Flexible alternatives to traditional bank and building society mortgages are on the increase.
Richard Branson is probably the nation's favourite businessman. He's long been aware of his personal popularity, expanding his Virgin empire on the strength of it. But his move into mortgages last year could be his first big miscalculation.

Why? Because Virgin is just one of many new companies hoping to make a mint out of home loans. Despite the hype, Virgin's One Account, launched last October, has gained barely 1,000 customers, a fraction of the amount most lenders can rack up. Coventry Building Society, for instance, lent more than pounds 600m last year, almost 10 times as much as Virgin.

Other new mortgage lenders are as well known as Virgin - such as Direct Line and Legal & General. The new competition means anyone sticking to building societies or banks for their mortgage is missing out on potentially much better deals.

What is the spin these lenders have brought to the mortgage market? Flexibility for one. This has been embraced by the likes of Legal & General, Virgin Direct, Kleinwort Benson and Bank of Scotland Mortgage Direct. Each offers a slightly different deal, but the basic concept of allowing you to pay off the mortgage when you want to and to borrow against it when you need to, is common to all. In effect, they let you to run your mortgage as a current account.

According to Virgin, the fact that people keep savings and borrowings separate is costing them money. Analysts at Dresdner Kleinwort Benson claim that collectively we're losing pounds 2.1bn a year because a different rate of interest is charged to borrowers than is paid out to savers. In effect, banks and building societies are taking a turn, or profit, on our cash.

Virgin says the new home loans that give you an overdraft facility are better. "While it's in the interest of the traditional bank and building societies to charge different rates of interest for savings and borrowings, it certainly doesn't benefit their customers," says Jayne-Anne Gadhia, managing director of Virgin One. "Our customers like the fact that they are constantly minimising their borrowing and can repay their mortgage several years early."

The Virgin One account is run by the Royal Bank of Scotland, the same staid institution that owns Direct Line, which has also introduced a new deal. "We provide a simple, straightforward product with no hidden fees, tie-ins or penalties," Direct Line's Stephen Geraghty says.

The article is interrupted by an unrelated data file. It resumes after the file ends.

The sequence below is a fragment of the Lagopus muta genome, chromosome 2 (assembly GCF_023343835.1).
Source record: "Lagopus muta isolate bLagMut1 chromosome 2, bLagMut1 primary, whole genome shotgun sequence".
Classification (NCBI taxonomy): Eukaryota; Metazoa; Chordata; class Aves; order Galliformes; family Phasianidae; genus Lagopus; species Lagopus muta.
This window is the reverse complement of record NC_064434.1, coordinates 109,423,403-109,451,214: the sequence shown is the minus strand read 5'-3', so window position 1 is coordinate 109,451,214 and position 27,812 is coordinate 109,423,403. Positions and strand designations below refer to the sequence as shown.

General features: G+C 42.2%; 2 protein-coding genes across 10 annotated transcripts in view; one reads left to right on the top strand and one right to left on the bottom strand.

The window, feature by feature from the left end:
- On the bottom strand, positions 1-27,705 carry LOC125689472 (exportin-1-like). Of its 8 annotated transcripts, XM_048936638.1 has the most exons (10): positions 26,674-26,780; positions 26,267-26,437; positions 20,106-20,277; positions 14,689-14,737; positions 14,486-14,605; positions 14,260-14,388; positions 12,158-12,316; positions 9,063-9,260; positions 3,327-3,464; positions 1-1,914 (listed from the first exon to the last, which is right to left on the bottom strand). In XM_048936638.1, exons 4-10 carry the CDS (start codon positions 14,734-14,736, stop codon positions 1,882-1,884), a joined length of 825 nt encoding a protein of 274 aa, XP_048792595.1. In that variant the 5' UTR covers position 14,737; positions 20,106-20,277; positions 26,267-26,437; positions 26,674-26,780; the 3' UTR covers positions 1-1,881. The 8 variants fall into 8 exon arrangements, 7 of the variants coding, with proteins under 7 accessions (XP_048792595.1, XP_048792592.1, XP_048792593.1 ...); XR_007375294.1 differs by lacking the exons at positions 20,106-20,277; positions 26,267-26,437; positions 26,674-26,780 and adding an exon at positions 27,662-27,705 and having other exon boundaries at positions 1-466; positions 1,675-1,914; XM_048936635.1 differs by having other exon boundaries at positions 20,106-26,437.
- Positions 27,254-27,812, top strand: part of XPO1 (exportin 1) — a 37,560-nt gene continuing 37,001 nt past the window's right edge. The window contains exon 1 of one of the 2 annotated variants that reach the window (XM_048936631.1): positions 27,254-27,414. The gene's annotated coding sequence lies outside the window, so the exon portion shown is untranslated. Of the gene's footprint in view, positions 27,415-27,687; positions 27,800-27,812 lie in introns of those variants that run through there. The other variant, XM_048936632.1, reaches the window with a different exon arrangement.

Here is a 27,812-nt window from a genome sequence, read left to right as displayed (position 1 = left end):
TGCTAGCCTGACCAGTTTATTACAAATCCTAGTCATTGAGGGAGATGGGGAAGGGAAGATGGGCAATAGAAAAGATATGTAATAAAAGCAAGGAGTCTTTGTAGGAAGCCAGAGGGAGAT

The two approaches are vastly different, yet offer equally interesting deals for the right borrower. But that's the nature of the market today. Many of the new mortgage lenders want to grab their own little pocket of customers. The flexible mortgage is attractive but will not be right for everyone. The simple no-frills approach can be a much better option for some.

There is a drawback to flexible mortgages: the cost. When you consider that both Kleinwort Benson and Virgin Direct charge 8.2 per cent, that doesn't seem bad compared with, say, Halifax's standard variable rate of 8.7 per cent. But the rate seems less competitive against Direct Line's 7.94 per cent.

In fact, few new borrowers pay the standard rate. Most naturally prefer to enjoy the lower cost of a discount or fixed-rate mortgage. The good news is that these are available from most high street lenders.

Another growing band of new mortgage lenders are known as the nonconformists. Before any beatniks or "travellers" rush to sign up, you should know that these lenders are offering mortgages to those who can't get a mortgage on the high street because they have a poor credit record or a county court judgment against them.

The idea has been imported from America and, indeed, some of the new UK lenders are American-owned companies, names such as Future Mortgages, Kensington Mortgage Corporation, The Money Store, Preferred Mortgages, Southern Pacific and Transamerica. But altruistic they're not. They are simply mopping up a gap in the market, and charging borrowers a pretty penny for their trouble.

You should expect to pay around 10 per cent for a loan from these lenders. That is high but as Michael Bolton at National Home Loans points out: "We hope that after two to three years borrowers can switch to a traditional rate mortgage. By then, they will have shown that they can meet their monthly mortgage commitments and so will be given a better hearing in the high street."

Bank of Scotland Mortgages Direct: 0800 810810; Direct Line: 0181-649 9099; Future Mortgages: 01189 514 940; Kleinwort Benson: 0171-956 6600; Legal & General: 0500 666555; Virgin Direct: 08456 000001